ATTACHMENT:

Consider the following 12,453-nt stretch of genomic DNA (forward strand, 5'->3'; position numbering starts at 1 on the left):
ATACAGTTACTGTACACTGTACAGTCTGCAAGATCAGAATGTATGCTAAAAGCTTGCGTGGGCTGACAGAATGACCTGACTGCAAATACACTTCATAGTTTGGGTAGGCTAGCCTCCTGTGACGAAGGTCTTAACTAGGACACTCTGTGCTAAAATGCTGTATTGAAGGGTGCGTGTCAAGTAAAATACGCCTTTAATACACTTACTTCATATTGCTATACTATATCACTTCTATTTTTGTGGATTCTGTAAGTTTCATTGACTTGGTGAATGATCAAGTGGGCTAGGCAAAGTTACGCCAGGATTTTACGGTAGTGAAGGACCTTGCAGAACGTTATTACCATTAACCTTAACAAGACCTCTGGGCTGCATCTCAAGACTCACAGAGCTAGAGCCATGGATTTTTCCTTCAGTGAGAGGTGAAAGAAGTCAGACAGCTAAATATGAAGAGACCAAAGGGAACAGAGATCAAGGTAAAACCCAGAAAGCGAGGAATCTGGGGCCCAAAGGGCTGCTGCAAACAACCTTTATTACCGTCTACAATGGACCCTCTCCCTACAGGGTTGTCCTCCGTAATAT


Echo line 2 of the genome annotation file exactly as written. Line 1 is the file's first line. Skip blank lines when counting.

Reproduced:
ATACAGTTACTGTACACTGTACAGTCTGCAAGATCAGAATGTATGCTAAAAGCTTGCGTGGGCTGACAGAATGACCTGACTGCAAATACACTTCATAGTTTGGGTAGGCTAGCCTCCTGTGACGAAGGTCTTAACTAGGACACTCTGTGCTAAAATGCTGTATTGAAGGGTGCGTGTCAAGTAAAATACGCCTTTAATACACTTACTTCATATTGCTATACTATATCACTTCTATTTTTGTGGATTCTGTAAGTTTCATTGACTTGGTGAATGATCAAGTGGGCTAGGCAAAGTTACGCCAGGATTTTACGGTAGTGAAGGACCTTGCAGAACGTTATTACCATTAACCTTAACAAGACCTCTGGGCTGCATCTCAAGACTCACAGAGCTAGAGCCATGGATTTTTCCTTCAGTGAGAGGTGAAAGAAGTCAGACAGCTAAATATGAAGAGACCAAAGGGAACAGAGATCAAGGTAAAACCCAGAAAGCGAGGAATCTGGGGCCCAAAGGGCTGCTGCAAACAACCTTTATTACCGTCTACAATGGACCCTCTCCCTACAGGGTTGTCCTCCGTAATAT